Even though most financial institutions are closing their physical branches in favor of digital channels, location still matters online.
Indeed, many financial institutions are moving into what’s called the metaverse, alongside retailers and other businesses that people can “visit” through virtual reality. The Metaverse – actually more of a collection of various virtual reality spaces that people initially used to play video games – is increasingly becoming the place to be, for shopping, for attending events and , more recently, even to engage in complex financial transactions, such as buying a house.
In recent weeks, JPMorgan Chase, HSBC and American Express have all planted their corporate flags in the virtual world – buying up slivers of virtual space, often near a celebrity or in a metaverse area that will show them . For example, JP Morgan Chase, with $2.6 trillion in assets, bought a virtual place in “Decentraland”, which would serve more than 300,000 users in total, with 18,000 daily visitors.
“When HSBC recently purchased virtual real estate in The Sandbox metaverse, a decentralized virtual gaming world, it joined JP Morgan in the latest sign that financial entities are betting on the potential of investments in the metaverse,” says Gary McAlum , principal analyst at TAG Cyber. JP Morgan Chase recently published a white paper, suggesting that this channel could provide a wealth of marketing and transactional opportunities, as well as help them gain credibility with Gen Z and Millennials.
But land creation opportunities come in particular with great risk. While most financial institutions generally use their presence in the virtual world to market and connect, more than to transact, this is not your dad’s Second Life.
It’s expected that the metaverse’s user base and capabilities will snowball fairly quickly. “The metaverse will likely permeate every industry in one way or another in the coming years, with an estimated market opportunity of over $1 trillion in annual revenue,” according to the white paper. JP Morgan Chase.
And, as this evolution occurs, McAlum says that “without a doubt, cybercrime will follow.”
“While the understanding of metaverse security challenges continues to evolve, there are many reasons for concern,” McAlum continues. While it is currently expected that the exact “method of attacks within the metaverse” may differ from those seen through email or other more established distribution channels, “the general concepts remain the same. “, adds McAlum.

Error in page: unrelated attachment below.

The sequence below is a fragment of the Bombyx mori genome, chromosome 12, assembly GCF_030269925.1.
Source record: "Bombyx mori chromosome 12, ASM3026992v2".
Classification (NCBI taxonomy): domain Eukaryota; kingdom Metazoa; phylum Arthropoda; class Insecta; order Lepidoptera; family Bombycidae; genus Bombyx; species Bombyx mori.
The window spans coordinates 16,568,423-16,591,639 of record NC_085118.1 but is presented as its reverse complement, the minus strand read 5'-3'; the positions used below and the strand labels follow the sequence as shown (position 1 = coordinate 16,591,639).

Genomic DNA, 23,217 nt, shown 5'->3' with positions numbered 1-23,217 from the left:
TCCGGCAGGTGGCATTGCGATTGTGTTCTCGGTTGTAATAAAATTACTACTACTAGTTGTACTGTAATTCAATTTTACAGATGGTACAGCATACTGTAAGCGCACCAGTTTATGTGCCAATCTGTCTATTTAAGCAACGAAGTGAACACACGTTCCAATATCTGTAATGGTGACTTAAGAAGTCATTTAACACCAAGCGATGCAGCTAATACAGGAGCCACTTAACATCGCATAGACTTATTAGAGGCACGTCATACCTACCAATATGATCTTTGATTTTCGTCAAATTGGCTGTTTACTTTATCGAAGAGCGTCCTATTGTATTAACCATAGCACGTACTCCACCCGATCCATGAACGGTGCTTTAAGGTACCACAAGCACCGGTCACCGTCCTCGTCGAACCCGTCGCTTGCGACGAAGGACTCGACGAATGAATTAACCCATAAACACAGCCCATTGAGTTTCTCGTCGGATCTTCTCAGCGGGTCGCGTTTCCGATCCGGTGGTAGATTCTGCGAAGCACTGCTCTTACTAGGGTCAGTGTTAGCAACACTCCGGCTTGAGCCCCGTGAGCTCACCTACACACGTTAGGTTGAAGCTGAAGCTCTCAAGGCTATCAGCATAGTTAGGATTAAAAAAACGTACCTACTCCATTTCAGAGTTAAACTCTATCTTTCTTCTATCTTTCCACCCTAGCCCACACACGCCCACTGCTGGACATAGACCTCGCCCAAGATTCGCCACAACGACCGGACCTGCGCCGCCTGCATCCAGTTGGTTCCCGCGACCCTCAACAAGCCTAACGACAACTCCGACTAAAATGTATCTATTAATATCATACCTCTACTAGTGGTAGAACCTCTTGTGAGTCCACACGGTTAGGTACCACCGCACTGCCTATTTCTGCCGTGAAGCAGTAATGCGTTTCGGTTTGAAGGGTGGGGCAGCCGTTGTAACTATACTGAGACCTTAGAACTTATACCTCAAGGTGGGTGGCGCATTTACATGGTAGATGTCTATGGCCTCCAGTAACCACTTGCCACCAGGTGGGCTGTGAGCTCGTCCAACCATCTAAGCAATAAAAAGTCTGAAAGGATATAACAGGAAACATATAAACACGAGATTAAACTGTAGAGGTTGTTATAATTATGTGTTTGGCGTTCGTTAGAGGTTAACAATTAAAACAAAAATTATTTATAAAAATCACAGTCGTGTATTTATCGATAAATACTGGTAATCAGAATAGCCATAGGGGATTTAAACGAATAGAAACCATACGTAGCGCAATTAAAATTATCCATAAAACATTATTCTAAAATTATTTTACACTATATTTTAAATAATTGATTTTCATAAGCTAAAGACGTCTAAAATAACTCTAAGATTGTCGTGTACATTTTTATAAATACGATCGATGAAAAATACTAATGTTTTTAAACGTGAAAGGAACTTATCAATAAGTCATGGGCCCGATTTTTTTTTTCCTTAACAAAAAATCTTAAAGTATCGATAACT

The metaverse has already become a hotbed for ticket scalping or resale fraud, according to Kevin Gosschalk, founder and CEO of Arkose Labs. Right now, banks and credit unions are mostly moving into the metaverse “because they want to look cool.” As metaverse channels become more popular with users and financial firms, and begin to become the site of more exchanges, Gosschalk predicts that more automated botnet attacks will follow and there will be a “changing of the guard “.
“The Metaverse is going to be a whole new world,” Gosschalk says. “And banks will be creative in how they engage here.”
McAlum agrees: “Regardless of the medium, malicious actors will try to use deception and human error to gain access to information.”
For example, fraud and phishing attacks can originate from an avatar impersonating a bank employee’s colleague instead of a misleading domain name or email address. Perhaps even more worryingly, deepfake technology will “really come into its own with the metaverse,” McAlum predicts, as bad actors use virtual reality to gain trust and engage through impersonation.
“Clearly, identity security will be a fundamental part of a strong metaverse security model,” McAlum said, adding that banks and their service providers need to think carefully about security as payments and other financial transactions become “metaverse-enabled”.